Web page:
Dhaka, August 1:
Keen to boost exploration efforts to find new gas and oil reserves, Bangladesh is planning to offer new blocks by the year-end even as it mulls inviting foreign investment in setting up refineries. â€œWe are embarking on the third round of exploration by the end of this year. We are currently engaged in the preparatory work before going in for the international bidding process,â€ said Bangladesh energy advisor Mahmudur Rahman, during an energy meet organised by the US Energy Association (USEA) and USAID, â€œThough we have not finalised the blocks, there will definitely be some offshore blocks.â€ The process of finalising some of the blocks has been held up due to court injunction, the official said. He said the process to get the order vacated was on along with preparation for the bidding process and finalisation of blocks. Rahman, who also heads the Bangladesh Board of Investment, stated that â€œbeing an international tender, Indian companies are free to bid for the blocksâ€.
Bangladesh last invited bids for exploration blocks in 1997. Under the earlier two rounds of bids, Bangladesh had offered 10 exploration blocks to companies like USâ€™ Unocal, Britainâ€™s Cairn Energy, Canadaâ€™s Niko Resources and state-owned Bangladesh Petroleum and Exploration Company (BAPEX). Experts have estimated Bangladeshâ€™s gas reserves to be about 30 trillion cubic feet (TCF), half of them proven reserves, and coal reserves equivalent to 70 TCF of gas. So far Bangladesh is estimated to have utilised about 5 TCF of gas reserves.
Targeting higher economic growth, Bangladesh is planning to raise its gas production from 1,530 million standard cubic feet per day (MSCFD) currently to 1,700 MSCFD by October next year to meet the growing demand from the industry, transport and domestic consumers. Encouraged by gas discoveries in the Bay of Bengal basin by India and Myanmar, Bangladesh is also planning to offer offshore blocks in the next round of bids. According to Bangladeshi officials, so far offshore exploration has only been done within a 10-metre radius. Besides exploration, he said theyare studying investment offers received for setting up refineries.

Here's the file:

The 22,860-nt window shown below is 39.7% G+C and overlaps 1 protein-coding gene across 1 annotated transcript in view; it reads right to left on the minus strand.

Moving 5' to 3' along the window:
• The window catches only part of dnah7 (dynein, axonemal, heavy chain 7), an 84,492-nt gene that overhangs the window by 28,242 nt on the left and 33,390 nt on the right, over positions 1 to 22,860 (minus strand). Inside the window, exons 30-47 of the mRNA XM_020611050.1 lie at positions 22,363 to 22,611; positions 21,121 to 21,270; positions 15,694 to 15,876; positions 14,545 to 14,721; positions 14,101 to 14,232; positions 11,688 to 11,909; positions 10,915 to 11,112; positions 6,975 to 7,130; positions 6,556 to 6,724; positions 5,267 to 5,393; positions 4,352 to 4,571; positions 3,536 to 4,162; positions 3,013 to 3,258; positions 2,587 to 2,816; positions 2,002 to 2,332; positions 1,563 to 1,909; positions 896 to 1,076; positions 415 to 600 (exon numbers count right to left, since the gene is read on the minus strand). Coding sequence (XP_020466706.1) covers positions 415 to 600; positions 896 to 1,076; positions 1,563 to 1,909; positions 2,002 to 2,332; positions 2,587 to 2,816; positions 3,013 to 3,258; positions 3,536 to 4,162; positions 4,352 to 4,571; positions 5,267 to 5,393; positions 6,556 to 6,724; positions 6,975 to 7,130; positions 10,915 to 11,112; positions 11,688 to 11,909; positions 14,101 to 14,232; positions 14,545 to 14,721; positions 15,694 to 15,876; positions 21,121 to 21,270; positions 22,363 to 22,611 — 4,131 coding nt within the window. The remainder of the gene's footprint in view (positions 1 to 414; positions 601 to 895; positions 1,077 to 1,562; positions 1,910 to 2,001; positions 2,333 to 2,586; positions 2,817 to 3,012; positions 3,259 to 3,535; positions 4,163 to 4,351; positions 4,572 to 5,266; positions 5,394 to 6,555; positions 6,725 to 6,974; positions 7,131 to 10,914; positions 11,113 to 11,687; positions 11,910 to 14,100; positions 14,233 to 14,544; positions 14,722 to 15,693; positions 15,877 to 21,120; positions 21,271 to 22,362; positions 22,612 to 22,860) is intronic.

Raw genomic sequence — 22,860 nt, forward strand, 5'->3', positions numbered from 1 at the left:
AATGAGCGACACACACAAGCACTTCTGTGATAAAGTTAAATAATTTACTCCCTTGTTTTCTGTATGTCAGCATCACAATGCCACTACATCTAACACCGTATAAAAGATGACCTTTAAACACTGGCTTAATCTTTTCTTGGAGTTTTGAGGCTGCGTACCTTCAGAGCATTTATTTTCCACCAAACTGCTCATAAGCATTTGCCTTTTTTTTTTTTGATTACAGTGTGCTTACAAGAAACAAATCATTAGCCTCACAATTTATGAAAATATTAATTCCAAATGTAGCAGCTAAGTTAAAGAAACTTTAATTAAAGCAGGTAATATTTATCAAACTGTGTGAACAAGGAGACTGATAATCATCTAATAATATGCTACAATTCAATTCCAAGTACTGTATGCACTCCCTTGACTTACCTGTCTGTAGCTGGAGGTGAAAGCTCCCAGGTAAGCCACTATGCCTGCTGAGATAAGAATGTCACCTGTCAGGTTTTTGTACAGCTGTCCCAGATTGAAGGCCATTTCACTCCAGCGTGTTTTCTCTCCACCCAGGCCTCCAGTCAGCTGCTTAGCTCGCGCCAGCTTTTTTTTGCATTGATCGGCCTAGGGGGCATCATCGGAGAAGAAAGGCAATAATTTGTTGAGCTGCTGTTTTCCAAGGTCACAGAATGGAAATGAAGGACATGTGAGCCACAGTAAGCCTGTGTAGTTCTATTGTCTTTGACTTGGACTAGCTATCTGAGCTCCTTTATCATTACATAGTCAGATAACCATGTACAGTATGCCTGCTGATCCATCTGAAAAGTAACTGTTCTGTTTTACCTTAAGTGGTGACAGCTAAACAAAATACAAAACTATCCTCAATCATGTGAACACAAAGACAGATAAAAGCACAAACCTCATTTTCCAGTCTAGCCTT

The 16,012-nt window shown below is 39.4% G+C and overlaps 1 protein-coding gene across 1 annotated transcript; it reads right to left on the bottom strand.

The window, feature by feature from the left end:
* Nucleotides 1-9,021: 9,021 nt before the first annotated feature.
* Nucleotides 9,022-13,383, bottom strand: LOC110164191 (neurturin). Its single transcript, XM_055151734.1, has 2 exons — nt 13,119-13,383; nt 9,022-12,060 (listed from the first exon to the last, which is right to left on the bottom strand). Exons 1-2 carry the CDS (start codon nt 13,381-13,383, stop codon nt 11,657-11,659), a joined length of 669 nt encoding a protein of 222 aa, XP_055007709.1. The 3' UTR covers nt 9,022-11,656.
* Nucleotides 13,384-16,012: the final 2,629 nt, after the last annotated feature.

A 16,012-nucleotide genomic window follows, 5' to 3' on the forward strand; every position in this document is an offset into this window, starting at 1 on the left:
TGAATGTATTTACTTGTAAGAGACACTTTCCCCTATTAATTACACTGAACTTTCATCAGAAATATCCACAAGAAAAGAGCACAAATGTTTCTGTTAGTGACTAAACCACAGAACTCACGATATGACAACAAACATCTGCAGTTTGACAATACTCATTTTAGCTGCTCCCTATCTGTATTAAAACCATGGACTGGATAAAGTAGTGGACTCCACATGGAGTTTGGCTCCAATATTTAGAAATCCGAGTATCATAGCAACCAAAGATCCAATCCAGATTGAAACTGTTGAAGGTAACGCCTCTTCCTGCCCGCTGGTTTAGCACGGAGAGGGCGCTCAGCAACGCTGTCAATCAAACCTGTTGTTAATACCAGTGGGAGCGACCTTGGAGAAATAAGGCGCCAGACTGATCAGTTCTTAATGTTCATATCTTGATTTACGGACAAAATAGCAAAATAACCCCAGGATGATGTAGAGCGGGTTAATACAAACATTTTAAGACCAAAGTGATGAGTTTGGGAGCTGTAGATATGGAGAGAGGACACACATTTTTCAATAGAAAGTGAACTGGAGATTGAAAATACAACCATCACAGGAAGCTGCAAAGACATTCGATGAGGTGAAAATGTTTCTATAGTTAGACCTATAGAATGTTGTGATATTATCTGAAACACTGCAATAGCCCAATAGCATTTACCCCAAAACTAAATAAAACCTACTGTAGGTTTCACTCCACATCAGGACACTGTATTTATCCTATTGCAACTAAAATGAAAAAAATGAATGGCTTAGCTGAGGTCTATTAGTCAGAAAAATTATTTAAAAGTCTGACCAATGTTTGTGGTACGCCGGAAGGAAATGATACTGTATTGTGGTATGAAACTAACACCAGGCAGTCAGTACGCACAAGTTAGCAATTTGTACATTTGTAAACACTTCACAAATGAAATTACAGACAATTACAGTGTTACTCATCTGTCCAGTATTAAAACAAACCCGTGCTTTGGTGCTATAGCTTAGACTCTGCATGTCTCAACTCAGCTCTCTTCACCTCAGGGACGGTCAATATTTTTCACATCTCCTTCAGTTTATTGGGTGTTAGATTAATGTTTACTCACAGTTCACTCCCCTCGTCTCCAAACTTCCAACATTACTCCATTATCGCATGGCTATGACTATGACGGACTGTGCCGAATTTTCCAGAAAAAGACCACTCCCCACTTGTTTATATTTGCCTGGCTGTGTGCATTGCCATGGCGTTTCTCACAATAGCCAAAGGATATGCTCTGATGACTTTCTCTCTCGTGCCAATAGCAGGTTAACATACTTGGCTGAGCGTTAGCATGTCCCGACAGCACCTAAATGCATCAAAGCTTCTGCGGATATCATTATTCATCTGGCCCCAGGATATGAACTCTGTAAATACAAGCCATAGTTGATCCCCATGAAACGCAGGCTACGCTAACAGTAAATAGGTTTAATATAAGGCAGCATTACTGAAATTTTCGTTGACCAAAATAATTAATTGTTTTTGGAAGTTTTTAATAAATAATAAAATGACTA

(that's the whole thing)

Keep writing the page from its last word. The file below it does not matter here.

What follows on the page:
â€œThere is tremendous interest among several countries to help us set up refineries. Interest has been shown by Saudi Arabia, the UAE, Kuwait and Qatar. Some of our local companies are in touch with companies in these countries for possible joint ventures,â€ he said.
Bangladesh currently imports most of its requirement of about 3.7 million tonnes of crude as it has only one out of 24 gas fields producing some oil.
â€œOur refinery is currently processing about 1.2 million tonnes of crude. We are importing 2.5 million tonnes of petroleum products and that is the capacity we are looking for in the new refinery if you consider only the domestic consumption,â€ he said. On possible Indian participation in the refining activities, he said, â€œOn principle, I foresee no problem in Indian companies participating in the bidding process and targeting outside markets besides domestic consumption by setting up a five million tonnes capacity refinery.â€ Rahman said Bangladesh was also mulling a proposal from a Malaysian company for conversion of gas into liquid. Bangladesh is also exploring alternative energy sources like solar energy, wind energy and biogas.